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Sometimes it just doesn't work out like you want it to. The bedroom stuff.
Pharmaceutical company Lilly interviewed men with erection problems and their partners in eight different countries. Three quarters of them said their problems reduced their enjoyment of their relationship. But they also found that 41% of women and 35% of men waited more than six months before discussing the issue with their partner.
Erectile dysfunction (ED) occurs when you're sexually excited and up for it but the penis does not fill with enough blood for you to get or maintain an erection. It's common. One study suggests it affects over half of all men between 50 and 70 years of age. If you have an enlarged prostate or other 'lower urinary tract symptoms' (LUTS) that cause peeing problems, erection difficulties often follow. An international study found that erection problems have been reported by over 65% of men with moderate to severe LUTS.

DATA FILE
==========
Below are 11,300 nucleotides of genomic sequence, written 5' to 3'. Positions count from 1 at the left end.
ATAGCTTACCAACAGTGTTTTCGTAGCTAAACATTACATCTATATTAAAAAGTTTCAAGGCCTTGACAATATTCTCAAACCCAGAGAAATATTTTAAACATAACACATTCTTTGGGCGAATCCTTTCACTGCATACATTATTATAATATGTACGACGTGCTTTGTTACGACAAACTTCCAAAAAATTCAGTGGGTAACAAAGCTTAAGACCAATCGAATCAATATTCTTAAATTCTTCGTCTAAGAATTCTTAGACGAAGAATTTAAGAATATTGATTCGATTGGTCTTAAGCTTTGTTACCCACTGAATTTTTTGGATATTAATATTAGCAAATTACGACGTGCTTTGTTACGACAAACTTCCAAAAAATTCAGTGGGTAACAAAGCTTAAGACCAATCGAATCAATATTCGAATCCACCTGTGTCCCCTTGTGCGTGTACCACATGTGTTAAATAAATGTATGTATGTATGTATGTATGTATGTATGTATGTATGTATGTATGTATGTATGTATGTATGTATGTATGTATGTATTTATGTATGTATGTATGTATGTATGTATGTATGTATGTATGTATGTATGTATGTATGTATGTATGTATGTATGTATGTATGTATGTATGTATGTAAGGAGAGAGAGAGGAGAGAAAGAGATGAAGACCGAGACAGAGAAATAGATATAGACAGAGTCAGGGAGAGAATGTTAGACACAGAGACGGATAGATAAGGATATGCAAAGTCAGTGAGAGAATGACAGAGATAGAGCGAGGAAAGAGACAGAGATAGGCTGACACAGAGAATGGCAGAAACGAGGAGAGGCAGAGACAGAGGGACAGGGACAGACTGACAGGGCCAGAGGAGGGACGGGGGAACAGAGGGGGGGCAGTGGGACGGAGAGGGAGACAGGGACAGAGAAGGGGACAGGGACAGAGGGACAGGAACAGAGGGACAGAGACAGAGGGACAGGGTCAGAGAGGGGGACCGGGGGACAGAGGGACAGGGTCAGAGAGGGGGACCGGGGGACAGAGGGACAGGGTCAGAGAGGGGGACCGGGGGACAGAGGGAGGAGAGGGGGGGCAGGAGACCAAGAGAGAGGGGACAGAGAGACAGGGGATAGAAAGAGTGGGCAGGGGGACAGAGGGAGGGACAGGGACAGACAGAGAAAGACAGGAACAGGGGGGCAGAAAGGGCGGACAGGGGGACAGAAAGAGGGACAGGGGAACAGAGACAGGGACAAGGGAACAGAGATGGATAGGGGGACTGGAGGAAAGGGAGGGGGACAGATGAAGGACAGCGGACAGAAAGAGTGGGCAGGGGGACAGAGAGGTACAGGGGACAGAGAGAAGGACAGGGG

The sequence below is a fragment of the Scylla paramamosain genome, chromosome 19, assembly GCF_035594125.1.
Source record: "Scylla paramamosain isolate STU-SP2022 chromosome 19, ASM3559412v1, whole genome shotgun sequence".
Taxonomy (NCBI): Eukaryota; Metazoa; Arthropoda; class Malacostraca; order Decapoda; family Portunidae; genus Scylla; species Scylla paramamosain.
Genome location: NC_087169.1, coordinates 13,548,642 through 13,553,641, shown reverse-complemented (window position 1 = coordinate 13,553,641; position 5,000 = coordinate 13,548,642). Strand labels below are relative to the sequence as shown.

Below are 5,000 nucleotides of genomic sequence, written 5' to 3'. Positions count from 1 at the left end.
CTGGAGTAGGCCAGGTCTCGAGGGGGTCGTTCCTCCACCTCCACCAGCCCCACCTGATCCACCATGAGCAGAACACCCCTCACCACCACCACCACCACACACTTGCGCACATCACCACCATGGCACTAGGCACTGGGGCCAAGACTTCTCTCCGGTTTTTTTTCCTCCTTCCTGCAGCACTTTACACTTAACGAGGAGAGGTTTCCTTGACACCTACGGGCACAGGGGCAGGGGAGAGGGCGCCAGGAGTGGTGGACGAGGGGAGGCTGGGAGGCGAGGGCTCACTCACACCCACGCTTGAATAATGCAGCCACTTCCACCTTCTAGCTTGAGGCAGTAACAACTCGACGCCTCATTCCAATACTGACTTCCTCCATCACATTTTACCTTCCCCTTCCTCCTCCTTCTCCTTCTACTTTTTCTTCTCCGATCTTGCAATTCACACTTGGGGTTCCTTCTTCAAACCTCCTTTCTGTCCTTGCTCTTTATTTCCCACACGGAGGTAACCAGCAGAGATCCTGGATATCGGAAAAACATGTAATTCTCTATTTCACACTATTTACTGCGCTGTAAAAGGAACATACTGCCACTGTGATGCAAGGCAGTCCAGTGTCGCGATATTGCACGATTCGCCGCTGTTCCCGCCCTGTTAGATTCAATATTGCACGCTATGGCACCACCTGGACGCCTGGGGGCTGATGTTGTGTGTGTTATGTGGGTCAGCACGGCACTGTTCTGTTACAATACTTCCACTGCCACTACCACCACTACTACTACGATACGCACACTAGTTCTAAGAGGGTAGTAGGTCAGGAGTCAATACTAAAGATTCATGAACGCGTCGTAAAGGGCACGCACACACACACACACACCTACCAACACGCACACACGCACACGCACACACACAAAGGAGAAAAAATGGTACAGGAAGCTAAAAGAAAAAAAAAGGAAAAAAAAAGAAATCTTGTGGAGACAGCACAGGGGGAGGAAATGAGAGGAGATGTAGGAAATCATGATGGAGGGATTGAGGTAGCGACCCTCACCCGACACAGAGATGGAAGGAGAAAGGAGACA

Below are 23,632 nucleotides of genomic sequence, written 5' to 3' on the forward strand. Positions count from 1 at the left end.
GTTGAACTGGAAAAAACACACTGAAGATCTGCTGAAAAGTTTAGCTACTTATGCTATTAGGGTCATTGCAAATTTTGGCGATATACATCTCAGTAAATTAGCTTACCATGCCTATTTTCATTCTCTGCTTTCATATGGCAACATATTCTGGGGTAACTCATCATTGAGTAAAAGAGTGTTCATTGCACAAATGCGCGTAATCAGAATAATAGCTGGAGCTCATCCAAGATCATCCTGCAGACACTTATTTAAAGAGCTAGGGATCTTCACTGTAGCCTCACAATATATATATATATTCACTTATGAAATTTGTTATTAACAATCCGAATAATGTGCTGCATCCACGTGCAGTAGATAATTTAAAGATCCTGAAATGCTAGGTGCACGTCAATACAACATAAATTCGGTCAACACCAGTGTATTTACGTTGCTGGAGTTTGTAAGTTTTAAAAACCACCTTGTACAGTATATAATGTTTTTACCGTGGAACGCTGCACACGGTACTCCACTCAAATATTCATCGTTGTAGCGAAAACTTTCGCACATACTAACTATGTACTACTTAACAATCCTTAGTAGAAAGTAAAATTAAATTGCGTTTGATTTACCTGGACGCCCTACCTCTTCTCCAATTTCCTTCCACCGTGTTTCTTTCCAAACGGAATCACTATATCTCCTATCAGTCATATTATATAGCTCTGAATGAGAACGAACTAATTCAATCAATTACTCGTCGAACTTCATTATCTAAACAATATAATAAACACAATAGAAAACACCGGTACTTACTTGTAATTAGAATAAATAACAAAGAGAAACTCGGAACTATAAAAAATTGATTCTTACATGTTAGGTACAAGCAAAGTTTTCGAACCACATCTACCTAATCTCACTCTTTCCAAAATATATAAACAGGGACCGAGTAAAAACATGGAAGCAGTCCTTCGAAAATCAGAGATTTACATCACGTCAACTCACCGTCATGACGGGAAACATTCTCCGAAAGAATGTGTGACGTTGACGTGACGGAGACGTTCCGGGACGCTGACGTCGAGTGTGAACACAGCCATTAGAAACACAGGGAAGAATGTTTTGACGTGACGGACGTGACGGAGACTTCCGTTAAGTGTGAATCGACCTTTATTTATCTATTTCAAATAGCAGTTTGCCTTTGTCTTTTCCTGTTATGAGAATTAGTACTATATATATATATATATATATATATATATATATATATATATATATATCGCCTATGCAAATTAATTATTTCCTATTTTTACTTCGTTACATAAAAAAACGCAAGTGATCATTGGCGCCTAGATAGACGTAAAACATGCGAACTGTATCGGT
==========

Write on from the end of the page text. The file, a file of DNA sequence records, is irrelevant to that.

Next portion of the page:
There are solutions and the way to find them is to talk about ED with your partner. The Men's Health Forum have teamed up with Lilly and sex therapist Tracey Cox to produce a simple four page guide to help you do this. ED need no longer be the elephant in the bedroom.
MHF CEO Martin Tod said: 'All around the world, men's erection problems are causing a significant impact not just on their own lives, but on the lives of their partners. Perhaps knowing this may motivate some men to take action and talk to their partner and their doctor about their ED and prostate symptoms. ED can also be a symptom of other problems such as heart disease and diabetes, so even if it isn’t causing problems in your relationship, it’s worth checking with your GP.'
This PDF reflects the experience of the individual. It is not health information from the MHF under the terms of the NHS England Information Standard.